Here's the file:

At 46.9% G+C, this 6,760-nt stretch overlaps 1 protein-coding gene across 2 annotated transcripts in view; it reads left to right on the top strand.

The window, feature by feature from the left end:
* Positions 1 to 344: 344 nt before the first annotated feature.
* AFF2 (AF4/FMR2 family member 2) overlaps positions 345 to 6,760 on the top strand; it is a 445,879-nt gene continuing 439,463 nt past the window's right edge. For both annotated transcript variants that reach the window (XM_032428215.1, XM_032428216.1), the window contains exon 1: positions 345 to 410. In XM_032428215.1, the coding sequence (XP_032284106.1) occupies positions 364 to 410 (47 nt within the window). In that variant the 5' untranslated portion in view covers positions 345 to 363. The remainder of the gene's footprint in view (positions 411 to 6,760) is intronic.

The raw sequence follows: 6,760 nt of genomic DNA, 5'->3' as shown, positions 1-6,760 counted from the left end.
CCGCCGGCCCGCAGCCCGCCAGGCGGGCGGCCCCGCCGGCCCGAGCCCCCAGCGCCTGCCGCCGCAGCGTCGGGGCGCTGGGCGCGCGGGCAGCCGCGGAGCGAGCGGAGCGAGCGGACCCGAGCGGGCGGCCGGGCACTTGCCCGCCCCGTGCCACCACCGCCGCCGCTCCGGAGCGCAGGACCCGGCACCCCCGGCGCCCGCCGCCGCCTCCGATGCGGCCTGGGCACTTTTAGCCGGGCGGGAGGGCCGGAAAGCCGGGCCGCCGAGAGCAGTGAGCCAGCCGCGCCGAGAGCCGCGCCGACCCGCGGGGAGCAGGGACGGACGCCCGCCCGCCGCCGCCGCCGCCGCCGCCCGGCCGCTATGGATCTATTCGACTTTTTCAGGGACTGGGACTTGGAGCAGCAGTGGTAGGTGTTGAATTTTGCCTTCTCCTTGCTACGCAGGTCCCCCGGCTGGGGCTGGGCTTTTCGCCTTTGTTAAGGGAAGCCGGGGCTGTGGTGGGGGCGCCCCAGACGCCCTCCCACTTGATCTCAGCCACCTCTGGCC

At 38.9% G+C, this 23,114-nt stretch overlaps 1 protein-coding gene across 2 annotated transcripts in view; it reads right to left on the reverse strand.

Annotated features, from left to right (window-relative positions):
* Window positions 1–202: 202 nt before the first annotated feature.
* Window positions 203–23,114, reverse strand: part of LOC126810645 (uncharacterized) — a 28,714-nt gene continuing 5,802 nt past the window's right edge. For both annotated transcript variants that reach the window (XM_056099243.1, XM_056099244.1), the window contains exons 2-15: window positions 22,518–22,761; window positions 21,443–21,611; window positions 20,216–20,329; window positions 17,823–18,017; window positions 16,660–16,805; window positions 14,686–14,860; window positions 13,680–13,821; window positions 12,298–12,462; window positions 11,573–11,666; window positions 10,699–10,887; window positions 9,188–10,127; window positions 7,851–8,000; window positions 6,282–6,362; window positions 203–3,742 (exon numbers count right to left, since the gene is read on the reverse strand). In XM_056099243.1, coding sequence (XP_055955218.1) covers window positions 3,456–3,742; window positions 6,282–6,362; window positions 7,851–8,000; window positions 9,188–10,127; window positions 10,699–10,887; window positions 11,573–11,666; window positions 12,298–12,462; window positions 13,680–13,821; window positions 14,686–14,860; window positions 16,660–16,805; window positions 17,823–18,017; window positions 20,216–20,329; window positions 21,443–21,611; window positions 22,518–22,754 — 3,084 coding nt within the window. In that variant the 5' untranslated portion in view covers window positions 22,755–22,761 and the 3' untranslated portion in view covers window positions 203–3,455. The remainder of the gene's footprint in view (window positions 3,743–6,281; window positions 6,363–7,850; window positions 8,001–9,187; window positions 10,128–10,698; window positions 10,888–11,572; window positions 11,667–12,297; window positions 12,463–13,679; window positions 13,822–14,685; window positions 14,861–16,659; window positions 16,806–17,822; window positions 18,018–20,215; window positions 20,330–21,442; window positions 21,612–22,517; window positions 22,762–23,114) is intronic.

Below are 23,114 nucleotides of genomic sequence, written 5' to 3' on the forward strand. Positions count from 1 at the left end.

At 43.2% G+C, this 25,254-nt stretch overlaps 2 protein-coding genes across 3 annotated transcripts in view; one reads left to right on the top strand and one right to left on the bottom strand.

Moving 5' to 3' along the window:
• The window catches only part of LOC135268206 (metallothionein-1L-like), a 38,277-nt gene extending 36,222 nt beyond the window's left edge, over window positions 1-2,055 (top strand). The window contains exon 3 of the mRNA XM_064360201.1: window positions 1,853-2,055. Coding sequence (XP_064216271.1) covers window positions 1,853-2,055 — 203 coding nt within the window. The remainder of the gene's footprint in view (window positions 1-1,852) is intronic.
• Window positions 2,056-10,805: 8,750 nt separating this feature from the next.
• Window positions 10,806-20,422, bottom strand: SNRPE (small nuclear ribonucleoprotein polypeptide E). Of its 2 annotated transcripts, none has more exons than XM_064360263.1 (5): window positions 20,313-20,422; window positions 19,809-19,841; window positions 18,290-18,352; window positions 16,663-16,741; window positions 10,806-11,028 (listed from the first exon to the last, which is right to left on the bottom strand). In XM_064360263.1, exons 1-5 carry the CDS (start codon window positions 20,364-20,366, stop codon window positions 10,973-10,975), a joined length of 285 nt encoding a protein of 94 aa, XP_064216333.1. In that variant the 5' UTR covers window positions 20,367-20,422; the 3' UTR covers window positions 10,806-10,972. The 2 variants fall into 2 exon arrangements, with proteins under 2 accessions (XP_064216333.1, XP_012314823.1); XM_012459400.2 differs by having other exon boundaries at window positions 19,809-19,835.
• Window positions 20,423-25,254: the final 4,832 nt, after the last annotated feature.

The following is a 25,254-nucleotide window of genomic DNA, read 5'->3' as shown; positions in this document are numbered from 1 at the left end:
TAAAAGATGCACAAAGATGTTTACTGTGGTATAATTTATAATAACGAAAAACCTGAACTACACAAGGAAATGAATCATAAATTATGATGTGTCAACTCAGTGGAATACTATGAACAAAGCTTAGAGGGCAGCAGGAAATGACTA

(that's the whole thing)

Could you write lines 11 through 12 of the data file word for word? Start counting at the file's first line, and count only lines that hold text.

Below are 23,114 nucleotides of genomic sequence, written 5' to 3' on the forward strand. Positions count from 1 at the left end.

At 43.2% G+C, this 25,254-nt stretch overlaps 2 protein-coding genes across 3 annotated transcripts in view; one reads left to right on the top strand and one right to left on the bottom strand.